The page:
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DET@BAL: Tigers lose on Dickerson walk-off homer

BALTIMORE -- This time, it wasn't the first run that eluded the Tigers. It was the last out.

The result was the same. In the end, the Orioles' ninth-inning rally -- capped by Chris Dickerson's walk-off three-run homer -- meant another pitching gem by a Tigers starter gone to waste.

Yet somehow, as Dickerson's drive to right-center sent a sellout crowd of 46,249 at Camden Yards into a frenzy and sent the Tigers to their fourth straight loss with a 7-5 defeat Friday, this one might have stung a little more. Just when Detroit's offense came back to life, including another home run from Miguel Cabrera, the team couldn't finish it off.

"We haven't been scoring runs. We got enough tonight to win the game," manager Jim Leyland said. "We just didn't hold it."

And just when Leyland felt like his bullpen was falling into place behind Valverde, who had seemingly settled in with some efficiency despite the drama, the Tigers lost when leading after eight innings for the third time this year.

"There's nothing you can do, just get ready for tomorrow," Valverde said. "It's over. I feel bad for us, for Max [Scherzer], because he threw a good game. He put the game in my hands."

Tigers starters have allowed eight runs on 17 hits over 29 2/3 innings with 42 strikeouts over the course of a four-game losing streak. All four losses have been by two runs or fewer, including the pair of 1-0, 11-inning losses to the Pirates. The only starter to lose in that stretch was Anibal Sanchez on Wednesday, and only after the Pirates jumped on him for four runs in a 12-pitch stretch of the seventh inning.

Scherzer was the first of those pitchers to leave the game in line for the win.

"That's baseball," Scherzer said.

Cabrera's 16th home run of the year and Avisail Garcia's second helped build a Tigers lead that Scherzer carried through the eighth inning with a 10-strikeout performance. Adam Jones' two-run homer in the third inning was the last damage Scherzer allowed, putting him in line to become just the second Tigers starter since 1939 to begin a season 8-0.

"You can't ask for anything more than he had, particularly in a ballpark like this with the power that they've got," Leyland said of Scherzer. "He was terrific."

Scherzer retired the last 16 batters he faced, leaving Valverde for the final three with a 5-3 lead. It's the situation designed for a closer. On a hot, humid evening in a small ballpark, however, it's a tricky situation for any ball left in the air, especially against a team that entered the game with three walk-off wins.

Once Nick Markakis turned on a hanging splitter on an 0-2 pitch and lofted it just out of right fielder Garcia's reach and over the fence to halve Detroit's lead, those last three outs became much more difficult.

"That was kind of the thing," Dickerson said. "If I was on the other team and I knew our team, I would have been like, 'Uh oh, here we go again.'"

There was a different sentiment from the Detroit side. It was the secondary pitch the Tigers wanted to see from Valverde when they brought him back in April. With an 0-2 count, it was the right time to throw it, even on back-to-back pitches.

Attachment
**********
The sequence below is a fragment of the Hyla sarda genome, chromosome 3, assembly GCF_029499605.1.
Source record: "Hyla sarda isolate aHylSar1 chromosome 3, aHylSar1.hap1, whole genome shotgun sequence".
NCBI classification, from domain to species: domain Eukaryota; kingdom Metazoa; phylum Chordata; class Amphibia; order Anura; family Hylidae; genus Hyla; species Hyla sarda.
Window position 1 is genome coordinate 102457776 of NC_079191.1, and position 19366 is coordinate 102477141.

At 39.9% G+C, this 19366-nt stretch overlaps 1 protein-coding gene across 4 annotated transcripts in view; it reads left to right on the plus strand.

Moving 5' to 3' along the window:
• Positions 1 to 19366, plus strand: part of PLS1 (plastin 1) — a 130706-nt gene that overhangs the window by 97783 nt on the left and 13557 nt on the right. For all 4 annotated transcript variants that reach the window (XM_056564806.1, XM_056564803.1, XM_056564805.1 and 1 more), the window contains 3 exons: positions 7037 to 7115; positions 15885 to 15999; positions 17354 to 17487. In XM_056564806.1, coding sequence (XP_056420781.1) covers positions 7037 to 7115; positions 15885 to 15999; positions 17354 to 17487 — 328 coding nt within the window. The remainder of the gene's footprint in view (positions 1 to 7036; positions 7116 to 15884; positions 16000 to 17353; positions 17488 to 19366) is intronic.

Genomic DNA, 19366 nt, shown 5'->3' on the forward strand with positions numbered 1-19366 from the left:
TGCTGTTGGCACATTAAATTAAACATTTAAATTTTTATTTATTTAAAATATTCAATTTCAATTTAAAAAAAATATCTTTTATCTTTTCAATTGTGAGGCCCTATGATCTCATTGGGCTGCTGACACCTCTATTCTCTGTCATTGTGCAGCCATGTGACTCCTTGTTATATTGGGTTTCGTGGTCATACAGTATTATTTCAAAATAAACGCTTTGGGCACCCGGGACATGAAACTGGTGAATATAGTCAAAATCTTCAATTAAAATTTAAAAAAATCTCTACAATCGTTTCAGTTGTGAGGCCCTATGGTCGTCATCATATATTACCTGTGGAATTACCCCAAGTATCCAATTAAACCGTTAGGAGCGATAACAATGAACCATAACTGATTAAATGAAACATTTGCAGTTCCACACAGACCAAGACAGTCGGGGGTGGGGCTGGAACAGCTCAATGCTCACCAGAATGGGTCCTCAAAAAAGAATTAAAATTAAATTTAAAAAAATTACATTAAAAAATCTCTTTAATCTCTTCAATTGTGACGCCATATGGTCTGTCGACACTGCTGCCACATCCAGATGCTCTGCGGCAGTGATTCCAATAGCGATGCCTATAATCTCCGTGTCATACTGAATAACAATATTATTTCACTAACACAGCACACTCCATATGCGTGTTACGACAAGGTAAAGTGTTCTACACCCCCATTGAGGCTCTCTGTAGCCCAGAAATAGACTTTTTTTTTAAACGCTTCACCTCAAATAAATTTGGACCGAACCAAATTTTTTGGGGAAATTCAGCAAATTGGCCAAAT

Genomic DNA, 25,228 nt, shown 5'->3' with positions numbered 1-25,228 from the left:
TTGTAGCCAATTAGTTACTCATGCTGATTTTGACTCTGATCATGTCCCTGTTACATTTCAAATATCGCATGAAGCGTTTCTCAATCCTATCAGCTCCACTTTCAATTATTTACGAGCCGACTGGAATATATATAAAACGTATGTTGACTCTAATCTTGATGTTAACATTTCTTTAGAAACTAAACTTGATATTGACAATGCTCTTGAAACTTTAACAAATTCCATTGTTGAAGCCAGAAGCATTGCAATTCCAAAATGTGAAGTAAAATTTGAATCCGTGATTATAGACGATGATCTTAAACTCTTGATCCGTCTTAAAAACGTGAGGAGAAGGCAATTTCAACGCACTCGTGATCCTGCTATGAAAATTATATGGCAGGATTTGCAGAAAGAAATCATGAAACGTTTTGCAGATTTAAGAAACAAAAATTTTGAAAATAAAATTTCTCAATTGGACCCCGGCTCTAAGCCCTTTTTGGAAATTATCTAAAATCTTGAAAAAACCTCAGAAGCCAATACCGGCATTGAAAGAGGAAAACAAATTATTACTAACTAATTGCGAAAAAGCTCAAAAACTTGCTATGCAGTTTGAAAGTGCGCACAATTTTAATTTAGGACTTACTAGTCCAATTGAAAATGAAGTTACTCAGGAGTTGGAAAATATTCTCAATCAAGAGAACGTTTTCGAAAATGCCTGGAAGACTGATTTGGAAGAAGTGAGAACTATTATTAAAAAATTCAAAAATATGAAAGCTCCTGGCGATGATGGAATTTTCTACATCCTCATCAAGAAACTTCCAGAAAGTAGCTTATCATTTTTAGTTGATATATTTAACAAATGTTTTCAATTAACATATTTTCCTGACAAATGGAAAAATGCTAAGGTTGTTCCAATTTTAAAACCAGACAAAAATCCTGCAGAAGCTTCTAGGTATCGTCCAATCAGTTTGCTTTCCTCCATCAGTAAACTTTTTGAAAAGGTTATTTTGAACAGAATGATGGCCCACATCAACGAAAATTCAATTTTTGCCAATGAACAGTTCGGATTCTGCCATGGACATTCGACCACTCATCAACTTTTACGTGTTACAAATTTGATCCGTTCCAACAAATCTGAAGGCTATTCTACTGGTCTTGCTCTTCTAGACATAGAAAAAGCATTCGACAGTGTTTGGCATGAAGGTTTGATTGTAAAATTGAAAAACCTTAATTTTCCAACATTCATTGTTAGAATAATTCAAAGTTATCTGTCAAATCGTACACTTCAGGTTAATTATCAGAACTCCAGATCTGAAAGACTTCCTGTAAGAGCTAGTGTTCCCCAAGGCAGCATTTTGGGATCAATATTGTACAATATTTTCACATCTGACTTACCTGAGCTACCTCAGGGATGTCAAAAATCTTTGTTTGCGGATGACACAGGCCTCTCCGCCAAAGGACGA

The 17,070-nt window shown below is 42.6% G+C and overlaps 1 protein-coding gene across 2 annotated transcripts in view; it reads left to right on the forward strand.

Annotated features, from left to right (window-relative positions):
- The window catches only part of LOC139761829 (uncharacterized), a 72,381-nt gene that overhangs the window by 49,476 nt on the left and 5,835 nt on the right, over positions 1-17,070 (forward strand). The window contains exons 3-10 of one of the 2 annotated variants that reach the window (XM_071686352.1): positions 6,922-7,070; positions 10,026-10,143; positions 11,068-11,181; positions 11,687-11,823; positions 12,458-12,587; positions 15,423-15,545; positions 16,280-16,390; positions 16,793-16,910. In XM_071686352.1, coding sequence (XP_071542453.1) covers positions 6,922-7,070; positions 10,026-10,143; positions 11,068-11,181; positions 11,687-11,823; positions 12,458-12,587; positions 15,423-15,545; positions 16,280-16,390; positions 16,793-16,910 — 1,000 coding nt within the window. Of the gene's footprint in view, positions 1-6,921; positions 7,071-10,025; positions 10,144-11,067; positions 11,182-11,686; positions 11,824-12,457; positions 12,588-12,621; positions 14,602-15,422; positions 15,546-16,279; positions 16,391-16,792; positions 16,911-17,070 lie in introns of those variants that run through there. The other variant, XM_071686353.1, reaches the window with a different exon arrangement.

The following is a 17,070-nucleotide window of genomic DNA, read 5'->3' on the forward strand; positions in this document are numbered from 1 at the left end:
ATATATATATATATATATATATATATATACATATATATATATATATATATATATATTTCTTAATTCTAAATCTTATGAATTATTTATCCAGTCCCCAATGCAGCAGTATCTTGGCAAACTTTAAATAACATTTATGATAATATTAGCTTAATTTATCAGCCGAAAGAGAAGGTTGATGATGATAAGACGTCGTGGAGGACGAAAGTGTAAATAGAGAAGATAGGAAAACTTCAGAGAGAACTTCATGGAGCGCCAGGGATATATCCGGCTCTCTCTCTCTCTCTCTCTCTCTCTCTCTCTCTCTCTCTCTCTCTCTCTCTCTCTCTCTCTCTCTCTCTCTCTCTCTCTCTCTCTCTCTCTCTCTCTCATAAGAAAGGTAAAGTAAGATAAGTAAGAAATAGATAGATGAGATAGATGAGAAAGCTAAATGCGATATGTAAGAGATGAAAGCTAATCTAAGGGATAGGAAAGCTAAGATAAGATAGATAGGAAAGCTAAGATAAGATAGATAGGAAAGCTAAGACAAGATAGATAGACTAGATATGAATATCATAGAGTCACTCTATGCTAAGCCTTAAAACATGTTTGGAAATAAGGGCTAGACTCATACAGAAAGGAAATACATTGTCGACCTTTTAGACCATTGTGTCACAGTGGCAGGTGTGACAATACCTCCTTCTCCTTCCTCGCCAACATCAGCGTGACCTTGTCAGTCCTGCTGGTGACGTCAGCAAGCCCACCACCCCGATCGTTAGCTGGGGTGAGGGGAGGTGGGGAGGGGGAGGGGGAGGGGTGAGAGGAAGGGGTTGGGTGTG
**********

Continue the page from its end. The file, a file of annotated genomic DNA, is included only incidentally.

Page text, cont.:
"We were trying to put the splitter in the dirt, get him to chase like the previous one," catcher Alex Avila said. "He just left it up."

Valverde fell behind on the next two hitters with 2-0 counts before giving up singles. Jones' ground-ball single took Jhonny Peralta -- shaded near the middle to take away the gap -- toward the hole, leaving him no play at first.

A full-count fastball to Chris Davis resulted in a liner to right, putting Jones on third base as the potential tying run with nobody out.

As unlikely as it seemed, Valverde almost got out of it, even after falling behind the next two hitters. His 1-0 fastball to Matt Wieters sent him swinging up and popping out in front of first base. J.J. Hardy fouled off two fastballs in the zone before chasing a 92-mph heater up and popping it up behind third.

The fastball wasn't as hard, hitting 92-93 mph, but it was moving.

"He had a lot of run on it," Avila said. "He had a tough time controlling it early to the batter, and then once he got behind, he was able to make the adjustment and kind of settle down with it. But sometimes when you're behind there, it's going to be a little bit uncomfortable. If you're ahead, you have some room to play with."

Suddenly, the Tigers were an out away from escaping. Dickerson, a role player for several years in other organizations before landing in Baltimore as an early-season callup, was the only obstacle.

"Certainly we were in big, big trouble," Leyland said, "and then it looked like we were still in trouble, but not obviously as big. We just couldn't get the final one."

All four fastballs to Dickerson ran up and away. The first two missed before the next crept over the plate. Dickerson fouled that one off, but connected on the second.

"It was middle of the plate," Avila said. "Trying to go away there, 2-1. In the back of my mind, I thought about maybe going with the splitter, but you don't want to get 3-1 in that situation. It's just the result of getting behind some guys."

It was just the second walk-off homer Valverde had allowed in his career. The other came to another role player, former Reds player Javier Valentin, in 2006. He has allowed a dozen go-ahead home runs, but many of those came in home games where it wouldn't end it.

"I think everybody has a tough day. Everybody," Valverde said. "Today was my day. I have to throw this away and be ready for tomorrow."

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